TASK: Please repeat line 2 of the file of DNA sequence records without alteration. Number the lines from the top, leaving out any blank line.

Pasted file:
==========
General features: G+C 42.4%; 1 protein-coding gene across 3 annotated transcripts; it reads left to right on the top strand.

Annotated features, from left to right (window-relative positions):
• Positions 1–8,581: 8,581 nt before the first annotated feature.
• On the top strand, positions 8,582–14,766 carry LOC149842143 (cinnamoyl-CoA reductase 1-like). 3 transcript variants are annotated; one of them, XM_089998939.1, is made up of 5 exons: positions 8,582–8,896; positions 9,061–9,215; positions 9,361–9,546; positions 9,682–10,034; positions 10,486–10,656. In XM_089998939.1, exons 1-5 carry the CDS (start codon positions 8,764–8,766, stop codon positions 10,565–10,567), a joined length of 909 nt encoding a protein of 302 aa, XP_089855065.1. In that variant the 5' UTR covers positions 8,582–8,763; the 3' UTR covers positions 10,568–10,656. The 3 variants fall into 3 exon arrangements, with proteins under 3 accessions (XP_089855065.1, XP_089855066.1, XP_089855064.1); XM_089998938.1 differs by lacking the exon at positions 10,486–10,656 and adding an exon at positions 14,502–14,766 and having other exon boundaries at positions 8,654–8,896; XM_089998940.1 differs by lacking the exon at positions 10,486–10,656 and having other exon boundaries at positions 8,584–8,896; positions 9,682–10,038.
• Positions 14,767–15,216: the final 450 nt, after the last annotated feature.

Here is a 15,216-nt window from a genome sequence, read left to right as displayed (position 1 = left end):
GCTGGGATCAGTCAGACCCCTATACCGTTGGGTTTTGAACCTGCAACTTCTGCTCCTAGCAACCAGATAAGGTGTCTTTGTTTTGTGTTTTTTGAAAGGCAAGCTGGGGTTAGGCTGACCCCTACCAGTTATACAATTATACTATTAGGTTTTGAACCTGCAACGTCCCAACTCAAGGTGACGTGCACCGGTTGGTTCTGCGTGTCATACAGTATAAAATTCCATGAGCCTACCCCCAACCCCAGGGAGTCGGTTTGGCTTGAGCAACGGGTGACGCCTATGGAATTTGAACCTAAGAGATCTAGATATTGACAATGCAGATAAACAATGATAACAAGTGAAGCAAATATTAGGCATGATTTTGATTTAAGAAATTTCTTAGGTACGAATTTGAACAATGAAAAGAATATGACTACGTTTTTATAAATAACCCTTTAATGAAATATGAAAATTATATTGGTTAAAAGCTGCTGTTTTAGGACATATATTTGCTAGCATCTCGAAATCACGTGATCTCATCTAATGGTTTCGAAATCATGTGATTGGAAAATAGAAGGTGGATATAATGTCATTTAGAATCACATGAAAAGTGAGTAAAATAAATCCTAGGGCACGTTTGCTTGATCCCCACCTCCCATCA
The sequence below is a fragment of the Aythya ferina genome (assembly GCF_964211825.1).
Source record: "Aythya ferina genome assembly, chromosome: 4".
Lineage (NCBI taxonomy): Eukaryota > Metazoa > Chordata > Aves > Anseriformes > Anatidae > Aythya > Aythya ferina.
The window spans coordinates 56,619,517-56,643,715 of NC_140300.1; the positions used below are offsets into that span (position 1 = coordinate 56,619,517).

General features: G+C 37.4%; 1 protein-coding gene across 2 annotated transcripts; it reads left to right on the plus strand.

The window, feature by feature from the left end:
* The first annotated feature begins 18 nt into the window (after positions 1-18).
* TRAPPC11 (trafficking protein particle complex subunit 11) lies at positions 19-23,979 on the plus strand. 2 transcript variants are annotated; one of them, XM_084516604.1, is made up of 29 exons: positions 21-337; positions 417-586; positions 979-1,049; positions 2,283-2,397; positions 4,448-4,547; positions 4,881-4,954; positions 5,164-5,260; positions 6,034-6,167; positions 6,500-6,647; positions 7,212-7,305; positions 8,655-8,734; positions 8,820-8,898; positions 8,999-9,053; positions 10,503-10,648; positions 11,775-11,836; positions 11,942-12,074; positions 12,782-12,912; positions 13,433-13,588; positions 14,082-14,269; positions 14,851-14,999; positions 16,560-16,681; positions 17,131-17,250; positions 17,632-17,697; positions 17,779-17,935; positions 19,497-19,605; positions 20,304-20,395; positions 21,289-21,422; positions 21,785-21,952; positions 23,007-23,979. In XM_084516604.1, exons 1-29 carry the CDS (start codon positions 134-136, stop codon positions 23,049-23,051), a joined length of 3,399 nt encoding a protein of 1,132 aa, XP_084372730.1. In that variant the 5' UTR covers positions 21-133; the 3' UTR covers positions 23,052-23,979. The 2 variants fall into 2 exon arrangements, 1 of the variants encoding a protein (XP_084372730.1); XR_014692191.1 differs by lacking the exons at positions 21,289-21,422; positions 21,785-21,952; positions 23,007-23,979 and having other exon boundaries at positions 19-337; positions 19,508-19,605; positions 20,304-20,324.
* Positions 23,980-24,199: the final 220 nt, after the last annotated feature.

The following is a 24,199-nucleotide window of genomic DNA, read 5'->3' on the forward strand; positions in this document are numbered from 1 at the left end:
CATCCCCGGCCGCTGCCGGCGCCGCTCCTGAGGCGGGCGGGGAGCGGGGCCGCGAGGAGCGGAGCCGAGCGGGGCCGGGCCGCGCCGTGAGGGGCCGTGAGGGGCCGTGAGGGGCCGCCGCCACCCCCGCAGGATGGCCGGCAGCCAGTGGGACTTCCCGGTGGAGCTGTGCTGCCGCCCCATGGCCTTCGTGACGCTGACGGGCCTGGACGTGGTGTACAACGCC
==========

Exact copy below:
Annotated features, from left to right (window-relative positions):